Pardons Fiasco Spoils Hillary’s Senate Launch
U.S. Senator Hillary Rodham Clinton, had hardly dropped her right arm after being sworn in a couple of days ago when she got caught up in several of the highly questionable pardons granted by her husband, President Bill Clinton, on his last day in office.
Senator Clinton appears to be tied into at least two of the pardons, or to have benefitted by them.
In one case, Hillary Clinton had received more than $190,000 in furniture and other gifts from Denise Rich. Rich donated to and raised millions of dollars for the president, who pardoned her ex-husband, Marc. She had appealed on Marc’s behalf to the president.
In another case, Clinton had pardoned four Hasidic Jews convicted of a $40 million federal swindle, mainly after appeals from a Hasidic group in Rockland County which voted almost unanimously for Mrs. Clinton in last November’s elections.
Both cases aroused the ire of Mayor Rudolph Giuliani, a former federal prosecutor, and caused him to cancel two meetings with the Senator. When the furor over the pardons reached fever pitch last week, Mrs. Clinton also called off meetings with City Comptroller Alan Hevesi and Public Advocate Mark Green, two of four Democratic mayoral candidates.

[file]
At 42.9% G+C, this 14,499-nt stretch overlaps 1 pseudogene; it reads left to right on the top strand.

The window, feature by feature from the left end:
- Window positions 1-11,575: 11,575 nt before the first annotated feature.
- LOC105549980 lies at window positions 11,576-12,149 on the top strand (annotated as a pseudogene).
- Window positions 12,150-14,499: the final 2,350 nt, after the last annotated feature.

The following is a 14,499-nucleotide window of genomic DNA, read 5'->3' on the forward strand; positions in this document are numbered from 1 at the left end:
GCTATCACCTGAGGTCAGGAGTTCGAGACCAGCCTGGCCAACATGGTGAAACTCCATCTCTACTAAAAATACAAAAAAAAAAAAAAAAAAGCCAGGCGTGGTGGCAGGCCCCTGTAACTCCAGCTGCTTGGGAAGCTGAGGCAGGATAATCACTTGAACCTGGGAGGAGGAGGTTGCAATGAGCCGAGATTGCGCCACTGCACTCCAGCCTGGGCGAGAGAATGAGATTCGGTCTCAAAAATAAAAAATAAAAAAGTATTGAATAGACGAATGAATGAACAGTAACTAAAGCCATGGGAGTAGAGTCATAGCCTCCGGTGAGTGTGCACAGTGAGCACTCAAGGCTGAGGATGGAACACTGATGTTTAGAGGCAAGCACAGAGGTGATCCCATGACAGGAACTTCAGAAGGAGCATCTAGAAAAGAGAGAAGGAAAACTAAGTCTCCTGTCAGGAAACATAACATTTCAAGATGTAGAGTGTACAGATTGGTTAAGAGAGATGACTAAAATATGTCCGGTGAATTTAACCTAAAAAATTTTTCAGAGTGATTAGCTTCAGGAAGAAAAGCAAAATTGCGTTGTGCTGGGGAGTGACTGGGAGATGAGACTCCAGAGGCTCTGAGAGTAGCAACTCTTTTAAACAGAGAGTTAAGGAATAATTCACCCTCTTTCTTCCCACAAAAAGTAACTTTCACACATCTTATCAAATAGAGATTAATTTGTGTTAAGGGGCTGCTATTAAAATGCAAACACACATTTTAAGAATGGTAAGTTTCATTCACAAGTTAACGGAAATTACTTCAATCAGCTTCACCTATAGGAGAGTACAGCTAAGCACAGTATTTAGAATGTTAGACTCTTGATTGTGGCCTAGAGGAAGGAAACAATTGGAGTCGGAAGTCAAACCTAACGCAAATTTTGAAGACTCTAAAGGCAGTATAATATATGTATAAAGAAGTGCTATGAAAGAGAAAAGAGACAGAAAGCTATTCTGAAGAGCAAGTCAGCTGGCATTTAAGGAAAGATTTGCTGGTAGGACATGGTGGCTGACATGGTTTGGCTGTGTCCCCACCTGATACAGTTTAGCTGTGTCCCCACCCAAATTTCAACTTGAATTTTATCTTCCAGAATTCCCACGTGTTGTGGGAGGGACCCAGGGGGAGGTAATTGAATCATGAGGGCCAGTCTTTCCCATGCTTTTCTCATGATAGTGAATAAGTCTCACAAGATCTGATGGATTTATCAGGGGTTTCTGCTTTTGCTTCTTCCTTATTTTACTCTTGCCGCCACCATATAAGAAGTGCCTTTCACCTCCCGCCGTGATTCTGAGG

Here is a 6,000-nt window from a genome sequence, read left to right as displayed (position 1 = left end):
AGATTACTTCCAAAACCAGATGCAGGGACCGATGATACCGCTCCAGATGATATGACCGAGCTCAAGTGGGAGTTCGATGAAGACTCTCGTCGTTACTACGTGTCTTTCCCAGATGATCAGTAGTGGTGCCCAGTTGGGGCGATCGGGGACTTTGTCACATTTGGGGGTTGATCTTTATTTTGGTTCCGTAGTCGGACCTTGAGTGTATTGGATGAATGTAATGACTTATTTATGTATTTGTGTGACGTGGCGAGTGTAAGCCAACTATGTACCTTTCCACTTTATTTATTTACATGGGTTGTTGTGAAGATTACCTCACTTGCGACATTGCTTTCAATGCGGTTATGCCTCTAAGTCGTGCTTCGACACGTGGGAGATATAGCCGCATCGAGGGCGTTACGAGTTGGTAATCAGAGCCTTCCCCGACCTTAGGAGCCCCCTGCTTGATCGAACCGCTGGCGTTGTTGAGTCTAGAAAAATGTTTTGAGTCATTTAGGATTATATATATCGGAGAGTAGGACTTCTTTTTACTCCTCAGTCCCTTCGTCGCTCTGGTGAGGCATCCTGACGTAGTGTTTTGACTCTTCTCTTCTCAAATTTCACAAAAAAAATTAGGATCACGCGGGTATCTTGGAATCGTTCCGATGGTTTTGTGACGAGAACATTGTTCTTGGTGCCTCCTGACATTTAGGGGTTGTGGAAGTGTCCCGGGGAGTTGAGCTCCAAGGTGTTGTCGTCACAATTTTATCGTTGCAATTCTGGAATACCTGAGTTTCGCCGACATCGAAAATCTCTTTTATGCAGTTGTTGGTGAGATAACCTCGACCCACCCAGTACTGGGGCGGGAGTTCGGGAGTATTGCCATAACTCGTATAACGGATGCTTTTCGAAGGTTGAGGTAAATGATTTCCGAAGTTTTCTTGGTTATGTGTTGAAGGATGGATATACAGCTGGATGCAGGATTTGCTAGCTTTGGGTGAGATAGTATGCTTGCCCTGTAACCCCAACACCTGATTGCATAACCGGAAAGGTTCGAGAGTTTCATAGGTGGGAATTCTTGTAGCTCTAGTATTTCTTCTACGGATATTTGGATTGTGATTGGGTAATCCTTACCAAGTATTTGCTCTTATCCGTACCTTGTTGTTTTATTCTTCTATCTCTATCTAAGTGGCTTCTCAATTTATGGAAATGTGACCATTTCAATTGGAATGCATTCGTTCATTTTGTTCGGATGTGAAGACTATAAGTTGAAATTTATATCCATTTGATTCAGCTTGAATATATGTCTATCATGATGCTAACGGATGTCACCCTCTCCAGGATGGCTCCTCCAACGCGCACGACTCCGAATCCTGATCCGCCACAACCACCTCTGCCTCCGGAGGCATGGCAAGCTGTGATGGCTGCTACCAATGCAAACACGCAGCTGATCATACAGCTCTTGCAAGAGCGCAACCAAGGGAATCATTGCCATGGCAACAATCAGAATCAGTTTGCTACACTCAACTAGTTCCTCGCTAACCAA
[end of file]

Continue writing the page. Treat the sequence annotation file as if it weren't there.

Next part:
In cancelling his meeting with the Senator, the mayor said he was very upset by the presidential pardons. "It’s not political," he stated. "I think what the president did is an absolute outrage."
Another critic of the Clintons’ actions, Chuck Lewis, head of the Center for Political Integrity, stated.
"I can’t think of a time when a U.S. President and First Lady have left in a more undistinguished and unbecoming way."
It could take Senator Clinton sometime, if ever, to erase the damage done in her first days in office.
ONORATO LOOKS AHEAD: Closing out his most recent newsletter to constituents, state Senator George Onorato (D–Astoria) says the legislature "accomplished much in 2000, and I hope that momentum carries us into 2001."
With tax filing time upon us, his reflection on one of last year’s successes warrants mention—some additional help for married couples filing joint state income tax returns.
"For years, I have proposed an end to the ‘Marriage Penalty’ in the state income tax code," Onorato writes. "Now I can report that it has been almost completely eliminated."
The penalty aspect of the tax is that those filing jointly get less of a reduction than if they were single and filing individually. But the legislature closed the gap.
Married couples this year will get a $14,600 standard deduction, up from $13,000. Individuals get a $15,000 standard deduction, $400 more than married couples, "so I will continue to fight for the remaining $400 in tax relief," Onorato promises.
Onorato notes that the Earned Income Tax Credit was expanded last year, providing a tax break for low-income families. Parents also got some assistance in paying for child care costs and finding college more affordable. Business taxes, such as those on energy and utilities, also were reduced.